2) Apply Fertilizer
There are various types of fertilizers to use in a hanging garden. If you’re growing hydroponically (using the coco/perlite), then you simply add nutrients to the water. This is an amazing way to achieve THE BEST results from your garden. For more info, here is a blog about growing hydroponic lettuce using coco/perlite
3) Checking for Pests & Disease
If your plant is not quite growing as you expected, it’s telling you the conditions are not optimal. The vast majority of the time, you can be assured it’s water hydration issues that are the root cause. When a plant is stressed, it’s more open to attack from pests and disease
4) Trim Your Plants Once In A While
Giving your plants a hair-cut is very good for them! Not only does it make it look neat and tidy it encourages new growth if done correctly. Trim the stems to give your plants some breathing space and increase the branching. If it is vegetables such as kales, plucking the yellowing, older leaves encourage the growth of fresh ones. Trimming also makes it easier for flowering and fruiting to happen.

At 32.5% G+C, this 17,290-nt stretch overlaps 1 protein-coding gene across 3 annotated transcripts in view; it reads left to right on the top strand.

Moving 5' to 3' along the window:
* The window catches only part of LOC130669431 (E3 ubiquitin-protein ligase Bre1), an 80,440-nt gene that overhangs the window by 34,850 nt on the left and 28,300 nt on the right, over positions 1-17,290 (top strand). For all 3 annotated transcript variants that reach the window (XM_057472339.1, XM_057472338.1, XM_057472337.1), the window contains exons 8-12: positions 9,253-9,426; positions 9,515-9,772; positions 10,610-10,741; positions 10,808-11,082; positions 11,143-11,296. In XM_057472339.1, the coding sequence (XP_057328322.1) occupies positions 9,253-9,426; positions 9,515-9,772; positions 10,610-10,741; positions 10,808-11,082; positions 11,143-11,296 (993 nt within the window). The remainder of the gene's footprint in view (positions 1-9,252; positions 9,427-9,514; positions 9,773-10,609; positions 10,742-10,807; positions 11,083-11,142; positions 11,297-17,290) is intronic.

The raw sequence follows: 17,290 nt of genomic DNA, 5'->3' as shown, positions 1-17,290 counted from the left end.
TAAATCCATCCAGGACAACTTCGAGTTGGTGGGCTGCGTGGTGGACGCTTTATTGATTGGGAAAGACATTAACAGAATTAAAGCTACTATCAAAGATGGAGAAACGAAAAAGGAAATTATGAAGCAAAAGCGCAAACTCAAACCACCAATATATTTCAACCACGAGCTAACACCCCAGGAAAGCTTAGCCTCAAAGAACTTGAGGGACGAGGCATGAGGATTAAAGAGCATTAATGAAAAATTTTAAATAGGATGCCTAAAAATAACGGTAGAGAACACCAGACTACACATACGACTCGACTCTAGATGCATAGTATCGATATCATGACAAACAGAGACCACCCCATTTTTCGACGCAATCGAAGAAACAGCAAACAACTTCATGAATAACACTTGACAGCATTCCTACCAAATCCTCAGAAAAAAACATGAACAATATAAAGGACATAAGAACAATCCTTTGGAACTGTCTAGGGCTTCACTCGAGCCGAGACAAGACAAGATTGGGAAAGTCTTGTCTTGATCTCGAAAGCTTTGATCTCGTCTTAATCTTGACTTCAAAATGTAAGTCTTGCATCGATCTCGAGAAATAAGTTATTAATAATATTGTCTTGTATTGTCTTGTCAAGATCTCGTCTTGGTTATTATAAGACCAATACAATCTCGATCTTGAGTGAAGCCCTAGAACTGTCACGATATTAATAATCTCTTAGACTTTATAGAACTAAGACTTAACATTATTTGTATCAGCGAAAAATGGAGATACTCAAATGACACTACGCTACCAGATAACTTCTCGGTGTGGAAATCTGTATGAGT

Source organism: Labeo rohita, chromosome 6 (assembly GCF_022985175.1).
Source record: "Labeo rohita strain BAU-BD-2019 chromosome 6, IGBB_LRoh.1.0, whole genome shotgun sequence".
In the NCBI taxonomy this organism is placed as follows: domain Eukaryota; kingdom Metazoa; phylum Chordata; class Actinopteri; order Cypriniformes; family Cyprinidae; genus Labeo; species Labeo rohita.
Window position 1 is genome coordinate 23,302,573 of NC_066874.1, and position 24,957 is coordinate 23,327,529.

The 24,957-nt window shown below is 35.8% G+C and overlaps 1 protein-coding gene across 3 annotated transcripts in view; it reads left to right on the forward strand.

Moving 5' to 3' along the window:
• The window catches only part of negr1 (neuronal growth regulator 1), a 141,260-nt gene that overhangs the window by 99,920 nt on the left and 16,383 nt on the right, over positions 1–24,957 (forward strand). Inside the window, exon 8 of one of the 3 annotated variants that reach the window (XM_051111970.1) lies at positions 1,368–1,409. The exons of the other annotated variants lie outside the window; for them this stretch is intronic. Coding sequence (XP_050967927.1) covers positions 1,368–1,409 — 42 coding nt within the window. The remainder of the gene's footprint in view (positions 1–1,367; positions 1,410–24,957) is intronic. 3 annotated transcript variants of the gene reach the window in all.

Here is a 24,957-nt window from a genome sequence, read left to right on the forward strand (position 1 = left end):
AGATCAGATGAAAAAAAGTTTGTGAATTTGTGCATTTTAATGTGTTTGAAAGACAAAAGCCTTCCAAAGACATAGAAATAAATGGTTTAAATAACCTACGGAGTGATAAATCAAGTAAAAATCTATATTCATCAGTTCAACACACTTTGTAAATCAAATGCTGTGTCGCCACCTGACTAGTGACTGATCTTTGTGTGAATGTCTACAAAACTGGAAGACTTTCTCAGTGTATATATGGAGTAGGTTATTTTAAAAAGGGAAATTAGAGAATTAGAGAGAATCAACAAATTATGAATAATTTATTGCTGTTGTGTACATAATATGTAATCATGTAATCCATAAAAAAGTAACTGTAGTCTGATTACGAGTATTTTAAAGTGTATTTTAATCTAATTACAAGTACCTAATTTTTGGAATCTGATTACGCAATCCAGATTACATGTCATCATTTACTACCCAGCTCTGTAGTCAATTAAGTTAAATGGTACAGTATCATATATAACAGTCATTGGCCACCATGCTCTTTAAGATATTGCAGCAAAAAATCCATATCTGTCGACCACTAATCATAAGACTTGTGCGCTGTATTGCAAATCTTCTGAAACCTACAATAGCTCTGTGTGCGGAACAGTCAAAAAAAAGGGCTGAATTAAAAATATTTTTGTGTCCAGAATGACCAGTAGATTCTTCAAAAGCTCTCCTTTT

5) Remove the Dead Heads
With time, some of your herbs and vegetables will begin to dry up. What should you do with them? Remove all the dead parts of the plant starting from where they meet the main stem. This simple action will make the hanging garden to look better and greener. If your plants come with other specific care instructions, follow them to the letter.
You probably won’t have to worry too much about weeds in a hanging garden, but weeds can grow anywhere. Due to their competitive nature, weeds deny the legitimate plants the exclusive access to the soil nutrients. Your herbs, therefore, fail to grow as fast as they should.
That’s why you should weed the hanging herb garden frequently. Pull out the weeds before they flower and form fruits. Seeding weeds are known to spread quickly and could be harder to destroy. Where necessary, user herbicide sprays to destroy the weeds.